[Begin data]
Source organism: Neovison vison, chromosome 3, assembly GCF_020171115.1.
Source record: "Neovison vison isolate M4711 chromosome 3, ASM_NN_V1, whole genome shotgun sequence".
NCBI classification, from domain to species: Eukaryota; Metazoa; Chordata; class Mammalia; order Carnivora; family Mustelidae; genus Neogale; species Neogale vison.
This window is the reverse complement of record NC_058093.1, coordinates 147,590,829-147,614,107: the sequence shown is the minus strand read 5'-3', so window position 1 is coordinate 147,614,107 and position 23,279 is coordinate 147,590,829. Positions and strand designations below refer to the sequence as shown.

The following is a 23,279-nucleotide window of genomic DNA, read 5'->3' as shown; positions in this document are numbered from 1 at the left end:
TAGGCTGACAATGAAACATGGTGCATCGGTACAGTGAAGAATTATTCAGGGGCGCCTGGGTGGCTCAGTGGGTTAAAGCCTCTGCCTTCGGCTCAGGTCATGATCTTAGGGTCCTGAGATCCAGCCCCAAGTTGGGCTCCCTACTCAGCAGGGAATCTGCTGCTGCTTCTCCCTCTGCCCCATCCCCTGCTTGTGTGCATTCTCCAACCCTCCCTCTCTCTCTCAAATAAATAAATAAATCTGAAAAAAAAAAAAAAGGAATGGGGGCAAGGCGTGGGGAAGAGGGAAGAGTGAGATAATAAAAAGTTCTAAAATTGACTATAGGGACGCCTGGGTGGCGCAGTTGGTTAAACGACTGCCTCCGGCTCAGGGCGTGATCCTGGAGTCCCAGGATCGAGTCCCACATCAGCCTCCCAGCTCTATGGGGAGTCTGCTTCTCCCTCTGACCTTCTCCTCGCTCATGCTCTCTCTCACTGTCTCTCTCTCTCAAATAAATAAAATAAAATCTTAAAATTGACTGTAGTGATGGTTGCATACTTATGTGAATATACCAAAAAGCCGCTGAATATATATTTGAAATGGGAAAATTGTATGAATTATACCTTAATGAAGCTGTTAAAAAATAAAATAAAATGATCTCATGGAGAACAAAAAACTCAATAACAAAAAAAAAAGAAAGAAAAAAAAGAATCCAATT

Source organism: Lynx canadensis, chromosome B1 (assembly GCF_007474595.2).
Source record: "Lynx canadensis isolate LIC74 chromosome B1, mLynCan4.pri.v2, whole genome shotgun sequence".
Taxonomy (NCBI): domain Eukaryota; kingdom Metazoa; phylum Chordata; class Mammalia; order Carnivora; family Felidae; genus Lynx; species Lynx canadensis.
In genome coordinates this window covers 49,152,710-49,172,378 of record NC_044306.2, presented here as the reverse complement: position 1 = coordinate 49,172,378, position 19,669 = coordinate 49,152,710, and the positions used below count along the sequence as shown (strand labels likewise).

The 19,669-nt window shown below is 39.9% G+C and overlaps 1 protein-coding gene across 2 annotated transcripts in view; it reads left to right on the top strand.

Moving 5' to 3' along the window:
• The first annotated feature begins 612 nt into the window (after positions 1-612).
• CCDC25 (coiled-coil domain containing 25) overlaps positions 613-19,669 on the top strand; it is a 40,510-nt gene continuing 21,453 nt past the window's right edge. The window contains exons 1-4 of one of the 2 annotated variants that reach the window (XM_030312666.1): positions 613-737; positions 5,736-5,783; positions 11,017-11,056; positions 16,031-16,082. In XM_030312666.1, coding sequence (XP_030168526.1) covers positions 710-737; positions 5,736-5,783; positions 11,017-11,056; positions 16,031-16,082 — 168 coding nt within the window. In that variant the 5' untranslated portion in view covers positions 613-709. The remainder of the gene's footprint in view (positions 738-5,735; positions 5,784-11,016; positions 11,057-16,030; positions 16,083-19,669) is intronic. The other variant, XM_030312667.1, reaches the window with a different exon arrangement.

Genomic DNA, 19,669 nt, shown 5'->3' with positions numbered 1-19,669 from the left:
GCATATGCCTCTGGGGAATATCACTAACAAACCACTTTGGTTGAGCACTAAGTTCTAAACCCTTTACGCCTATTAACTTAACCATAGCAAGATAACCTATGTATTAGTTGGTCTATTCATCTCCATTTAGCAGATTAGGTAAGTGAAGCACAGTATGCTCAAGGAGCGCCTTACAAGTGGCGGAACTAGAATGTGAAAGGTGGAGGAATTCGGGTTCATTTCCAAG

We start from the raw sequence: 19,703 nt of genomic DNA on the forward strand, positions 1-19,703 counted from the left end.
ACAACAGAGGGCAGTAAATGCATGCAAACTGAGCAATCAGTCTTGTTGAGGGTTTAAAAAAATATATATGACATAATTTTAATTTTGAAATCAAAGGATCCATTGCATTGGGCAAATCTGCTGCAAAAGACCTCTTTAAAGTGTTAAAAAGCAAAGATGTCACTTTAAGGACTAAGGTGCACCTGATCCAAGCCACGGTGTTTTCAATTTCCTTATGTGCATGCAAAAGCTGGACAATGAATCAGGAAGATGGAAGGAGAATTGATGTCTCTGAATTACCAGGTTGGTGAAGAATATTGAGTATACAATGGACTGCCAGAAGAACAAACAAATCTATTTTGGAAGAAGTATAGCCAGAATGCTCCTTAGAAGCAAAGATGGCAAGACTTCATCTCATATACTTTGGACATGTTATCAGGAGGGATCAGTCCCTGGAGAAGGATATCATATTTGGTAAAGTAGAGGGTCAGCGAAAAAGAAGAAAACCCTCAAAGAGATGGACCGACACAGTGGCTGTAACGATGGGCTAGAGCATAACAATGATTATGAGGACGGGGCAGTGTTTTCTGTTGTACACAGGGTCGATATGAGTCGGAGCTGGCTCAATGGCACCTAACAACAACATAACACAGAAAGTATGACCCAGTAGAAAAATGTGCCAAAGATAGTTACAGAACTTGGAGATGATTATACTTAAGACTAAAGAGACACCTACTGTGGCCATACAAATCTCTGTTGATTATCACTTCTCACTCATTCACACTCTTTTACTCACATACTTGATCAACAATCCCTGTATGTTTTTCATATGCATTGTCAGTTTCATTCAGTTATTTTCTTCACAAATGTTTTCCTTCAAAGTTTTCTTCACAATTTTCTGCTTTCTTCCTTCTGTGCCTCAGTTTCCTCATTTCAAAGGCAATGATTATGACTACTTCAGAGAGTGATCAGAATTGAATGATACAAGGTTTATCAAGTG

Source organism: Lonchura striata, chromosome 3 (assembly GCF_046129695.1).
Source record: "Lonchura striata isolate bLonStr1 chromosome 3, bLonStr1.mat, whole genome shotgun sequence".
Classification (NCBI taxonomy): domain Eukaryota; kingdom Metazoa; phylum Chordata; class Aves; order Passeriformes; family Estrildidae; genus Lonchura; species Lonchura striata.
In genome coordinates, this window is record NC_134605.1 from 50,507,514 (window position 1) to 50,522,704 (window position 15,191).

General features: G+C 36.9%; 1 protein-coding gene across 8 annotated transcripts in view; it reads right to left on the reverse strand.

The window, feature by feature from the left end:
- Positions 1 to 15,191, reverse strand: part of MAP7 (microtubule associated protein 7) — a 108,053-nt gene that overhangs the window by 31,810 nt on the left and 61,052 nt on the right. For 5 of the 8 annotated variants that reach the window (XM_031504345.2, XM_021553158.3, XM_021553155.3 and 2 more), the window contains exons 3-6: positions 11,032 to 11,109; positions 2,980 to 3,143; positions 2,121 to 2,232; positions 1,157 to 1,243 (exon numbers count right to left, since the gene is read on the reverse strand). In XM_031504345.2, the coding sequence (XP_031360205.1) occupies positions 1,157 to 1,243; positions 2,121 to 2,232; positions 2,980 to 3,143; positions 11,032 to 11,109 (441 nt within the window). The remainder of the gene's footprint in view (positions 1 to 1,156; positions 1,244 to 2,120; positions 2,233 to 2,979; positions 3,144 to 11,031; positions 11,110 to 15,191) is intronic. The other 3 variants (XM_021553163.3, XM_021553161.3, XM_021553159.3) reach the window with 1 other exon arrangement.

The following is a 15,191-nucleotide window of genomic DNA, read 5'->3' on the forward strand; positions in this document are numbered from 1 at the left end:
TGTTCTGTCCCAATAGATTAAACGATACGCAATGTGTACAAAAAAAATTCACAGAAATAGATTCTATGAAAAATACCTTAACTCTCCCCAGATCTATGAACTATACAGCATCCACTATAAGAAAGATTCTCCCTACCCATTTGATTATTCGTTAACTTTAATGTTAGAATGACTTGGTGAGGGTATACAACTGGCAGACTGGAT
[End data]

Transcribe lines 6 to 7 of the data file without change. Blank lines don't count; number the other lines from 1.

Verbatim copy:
TAGGCTGACAATGAAACATGGTGCATCGGTACAGTGAAGAATTATTCAGGGGCGCCTGGGTGGCTCAGTGGGTTAAAGCCTCTGCCTTCGGCTCAGGTCATGATCTTAGGGTCCTGAGATCCAGCCCCAAGTTGGGCTCCCTACTCAGCAGGGAATCTGCTGCTGCTTCTCCCTCTGCCCCATCCCCTGCTTGTGTGCATTCTCCAACCCTCCCTCTCTCTCTCAAATAAATAAATAAATCTGAAAAAAAAAAAAAAGGAATGGGGGCAAGGCGTGGGGAAGAGGGAAGAGTGAGATAATAAAAAGTTCTAAAATTGACTATAGGGACGCCTGGGTGGCGCAGTTGGTTAAACGACTGCCTCCGGCTCAGGGCGTGATCCTGGAGTCCCAGGATCGAGTCCCACATCAGCCTCCCAGCTCTATGGGGAGTCTGCTTCTCCCTCTGACCTTCTCCTCGCTCATGCTCTCTCTCACTGTCTCTCTCTCTCAAATAAATAAAATAAAATCTTAAAATTGACTGTAGTGATGGTTGCATACTTATGTGAATATACCAAAAAGCCGCTGAATATATATTTGAAATGGGAAAATTGTATGAATTATACCTTAATGAAGCTGTTAAAAAATAAAATAAAATGATCTCATGGAGAACAAAAAACTCAATAACAAAAAAAAAAGAAAGAAAAAAAAGAATCCAATT

Source organism: Lynx canadensis, chromosome B1 (assembly GCF_007474595.2).